Sneaky ways to get more back on your taxes
Doing your own taxes could mean missing out on hidden deductions. Julius Green, a tax practice leader at accounting firm ParenteBeard, gives tips on what to keep in mind when filing so you can get the most money back.
“If you had a job-related move, you can certainly deduct moving expenses,” Green says. Besides moving, if you had any other expenses related to your job that you weren’t reimbursed for, those expenses are deductible too. “For example, let’s say you bought a computer. If you are able to reasonably argue that you use your computer 50 percent for personal use and 50 percent for work-related reasons, then you can deduct 50 percent of the cost of your computer,” he says.
The same applies to your phone bill. Green says to take a monthly bill typical of your year-round usage and highlight the work-related expenses. If your job requires tools that you bought and weren’t reimbursed for, you can list those as well. All of these type of deductions are located on your Schedule A, under miscellaneous.
The government is rewarding people making a conscious effort to live more environmentally friendly. “Certain energy-efficient improvements in your home, which are listed, you can get a credit for,” says Green. “If you have energy-efficient furnaces, solar panels or water heaters, you can get a credit.” Unfortunately, taking public transportation to work or carpooling doesn’t count as helping the environment as far as your taxes are concerned. “Commuting expenses are never deductible,” Green explains.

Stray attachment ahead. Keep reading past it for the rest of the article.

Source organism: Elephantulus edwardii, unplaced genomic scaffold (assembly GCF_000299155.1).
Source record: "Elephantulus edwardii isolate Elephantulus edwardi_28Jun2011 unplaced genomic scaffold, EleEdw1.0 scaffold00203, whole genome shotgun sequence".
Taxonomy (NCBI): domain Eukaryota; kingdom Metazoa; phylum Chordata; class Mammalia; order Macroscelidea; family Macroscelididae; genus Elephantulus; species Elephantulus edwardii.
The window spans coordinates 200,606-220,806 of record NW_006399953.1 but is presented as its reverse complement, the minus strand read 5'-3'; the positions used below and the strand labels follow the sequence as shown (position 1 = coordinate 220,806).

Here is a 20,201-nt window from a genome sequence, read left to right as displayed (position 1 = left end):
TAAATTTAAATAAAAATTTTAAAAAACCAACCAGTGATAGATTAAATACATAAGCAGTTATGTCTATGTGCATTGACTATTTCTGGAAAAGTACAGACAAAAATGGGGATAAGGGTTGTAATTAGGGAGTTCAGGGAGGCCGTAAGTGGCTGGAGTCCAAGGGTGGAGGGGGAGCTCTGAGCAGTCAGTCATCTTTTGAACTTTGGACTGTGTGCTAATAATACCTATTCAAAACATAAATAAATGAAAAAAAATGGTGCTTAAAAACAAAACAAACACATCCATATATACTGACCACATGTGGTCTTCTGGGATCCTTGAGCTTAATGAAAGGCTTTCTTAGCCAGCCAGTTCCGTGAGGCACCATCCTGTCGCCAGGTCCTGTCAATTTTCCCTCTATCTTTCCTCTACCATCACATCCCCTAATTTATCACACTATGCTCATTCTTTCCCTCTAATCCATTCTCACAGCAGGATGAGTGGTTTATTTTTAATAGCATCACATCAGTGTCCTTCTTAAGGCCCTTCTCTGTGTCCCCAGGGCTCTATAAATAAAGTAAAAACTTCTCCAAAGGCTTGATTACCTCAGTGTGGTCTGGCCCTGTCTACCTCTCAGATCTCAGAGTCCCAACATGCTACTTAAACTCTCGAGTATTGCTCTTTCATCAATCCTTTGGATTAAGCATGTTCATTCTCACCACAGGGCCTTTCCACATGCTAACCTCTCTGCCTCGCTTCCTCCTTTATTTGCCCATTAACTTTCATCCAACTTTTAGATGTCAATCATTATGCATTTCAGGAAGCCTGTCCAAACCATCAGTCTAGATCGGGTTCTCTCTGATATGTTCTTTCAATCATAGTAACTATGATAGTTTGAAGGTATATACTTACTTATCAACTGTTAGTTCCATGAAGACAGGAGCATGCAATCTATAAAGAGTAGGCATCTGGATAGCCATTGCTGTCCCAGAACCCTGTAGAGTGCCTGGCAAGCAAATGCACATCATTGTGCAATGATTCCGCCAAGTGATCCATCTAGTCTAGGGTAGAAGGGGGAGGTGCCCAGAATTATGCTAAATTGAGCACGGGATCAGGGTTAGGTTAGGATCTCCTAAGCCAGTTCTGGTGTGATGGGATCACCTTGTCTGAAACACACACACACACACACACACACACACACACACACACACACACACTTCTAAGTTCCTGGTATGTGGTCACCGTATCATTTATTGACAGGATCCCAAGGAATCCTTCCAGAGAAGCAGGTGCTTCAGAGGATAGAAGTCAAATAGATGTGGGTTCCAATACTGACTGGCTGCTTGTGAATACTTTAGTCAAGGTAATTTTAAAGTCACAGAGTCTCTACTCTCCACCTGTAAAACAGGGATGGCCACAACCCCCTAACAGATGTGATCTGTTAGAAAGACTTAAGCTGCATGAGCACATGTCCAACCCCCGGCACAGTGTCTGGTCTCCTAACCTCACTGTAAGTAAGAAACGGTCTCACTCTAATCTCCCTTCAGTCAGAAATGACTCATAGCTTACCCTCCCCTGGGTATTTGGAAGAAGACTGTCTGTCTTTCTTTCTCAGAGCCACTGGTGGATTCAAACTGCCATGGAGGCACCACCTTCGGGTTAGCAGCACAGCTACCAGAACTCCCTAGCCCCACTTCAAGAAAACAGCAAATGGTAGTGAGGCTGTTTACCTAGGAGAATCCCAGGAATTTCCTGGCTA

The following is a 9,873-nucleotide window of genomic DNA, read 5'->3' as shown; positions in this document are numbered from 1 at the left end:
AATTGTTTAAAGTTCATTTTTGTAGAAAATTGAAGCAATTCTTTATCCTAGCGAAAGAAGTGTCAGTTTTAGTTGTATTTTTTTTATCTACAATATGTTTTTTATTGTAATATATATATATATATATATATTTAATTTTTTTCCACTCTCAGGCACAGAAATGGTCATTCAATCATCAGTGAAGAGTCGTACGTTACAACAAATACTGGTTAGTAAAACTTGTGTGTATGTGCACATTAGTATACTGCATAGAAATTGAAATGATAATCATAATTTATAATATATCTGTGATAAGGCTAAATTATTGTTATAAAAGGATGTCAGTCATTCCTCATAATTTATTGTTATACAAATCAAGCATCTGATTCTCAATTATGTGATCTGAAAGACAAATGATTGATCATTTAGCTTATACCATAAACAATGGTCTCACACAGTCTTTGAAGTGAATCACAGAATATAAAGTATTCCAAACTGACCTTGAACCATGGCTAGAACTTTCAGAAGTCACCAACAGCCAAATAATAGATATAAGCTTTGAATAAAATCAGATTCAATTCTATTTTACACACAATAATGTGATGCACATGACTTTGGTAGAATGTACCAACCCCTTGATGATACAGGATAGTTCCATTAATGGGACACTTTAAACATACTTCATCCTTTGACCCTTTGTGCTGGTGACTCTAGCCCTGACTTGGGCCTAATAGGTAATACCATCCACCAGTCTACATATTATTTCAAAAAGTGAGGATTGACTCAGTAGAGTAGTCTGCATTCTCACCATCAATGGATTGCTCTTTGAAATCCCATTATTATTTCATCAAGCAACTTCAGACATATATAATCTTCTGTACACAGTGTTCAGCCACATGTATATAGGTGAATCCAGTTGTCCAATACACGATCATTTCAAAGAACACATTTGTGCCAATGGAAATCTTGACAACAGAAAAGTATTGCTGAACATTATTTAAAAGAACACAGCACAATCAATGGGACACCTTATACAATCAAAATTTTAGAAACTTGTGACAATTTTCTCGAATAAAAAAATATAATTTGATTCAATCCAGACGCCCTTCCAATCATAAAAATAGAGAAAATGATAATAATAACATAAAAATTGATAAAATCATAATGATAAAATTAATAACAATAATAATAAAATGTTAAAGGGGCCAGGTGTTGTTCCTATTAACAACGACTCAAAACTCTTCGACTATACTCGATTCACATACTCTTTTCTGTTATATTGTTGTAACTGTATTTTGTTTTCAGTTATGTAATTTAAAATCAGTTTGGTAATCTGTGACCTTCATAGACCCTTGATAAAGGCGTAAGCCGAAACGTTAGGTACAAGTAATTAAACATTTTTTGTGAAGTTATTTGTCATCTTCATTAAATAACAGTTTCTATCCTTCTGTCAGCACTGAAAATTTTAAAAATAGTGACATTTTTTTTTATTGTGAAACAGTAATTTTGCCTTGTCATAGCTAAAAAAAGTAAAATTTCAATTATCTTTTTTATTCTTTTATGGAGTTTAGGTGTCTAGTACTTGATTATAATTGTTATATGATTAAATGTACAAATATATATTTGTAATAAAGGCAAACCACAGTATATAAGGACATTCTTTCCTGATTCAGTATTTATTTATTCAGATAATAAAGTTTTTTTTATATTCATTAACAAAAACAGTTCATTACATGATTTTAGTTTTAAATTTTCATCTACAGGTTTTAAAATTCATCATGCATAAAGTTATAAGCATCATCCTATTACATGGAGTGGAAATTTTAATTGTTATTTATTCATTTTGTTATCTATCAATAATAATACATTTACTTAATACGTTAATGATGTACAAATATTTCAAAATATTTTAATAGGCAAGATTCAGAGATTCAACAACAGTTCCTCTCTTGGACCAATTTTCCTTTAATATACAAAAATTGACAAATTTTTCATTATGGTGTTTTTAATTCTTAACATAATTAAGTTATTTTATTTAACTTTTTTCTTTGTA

“People are usually aware of their charitable contributions and remember to deduct those, but they often don’t know that any money you spent while volunteering is deductible, too,” says Green. “For example, if you use your own personal vehicle driving around doing things for the charity, you can deduct the milage at 14 cents a mile.”
“On your Schedule A, there’s a section for medical-related expenses, which you can deduct as long as you are over a certain threshold,” explains Green. If you don’t have insurance or underwent a particularly expensive medical treatment, this is one way to get money back you don’t want to miss.
“If the interest on your student loans went up, you are able to deduct that, based on your income,” says Green. Also, if parents have a 529 Plan, saving for their kids’ college, remember that they are tax-free contributions for federal taxes and are generally deductible for state tax purposes when contributed, although there are limits, which varies state to state.
If you’re a teacher and spent any of your own money on classroom decorations, supplies or other school-related expenses, Green says they are deductible up to $250. You don’t have even have to complete a Schedule A for itemized deductions to get this benefit.
If all of this still sounds too complicated to do on your own, don’t think you can’t afford to hire a professional to prepare your tax return for you. As Green points out, that’s deductible too.
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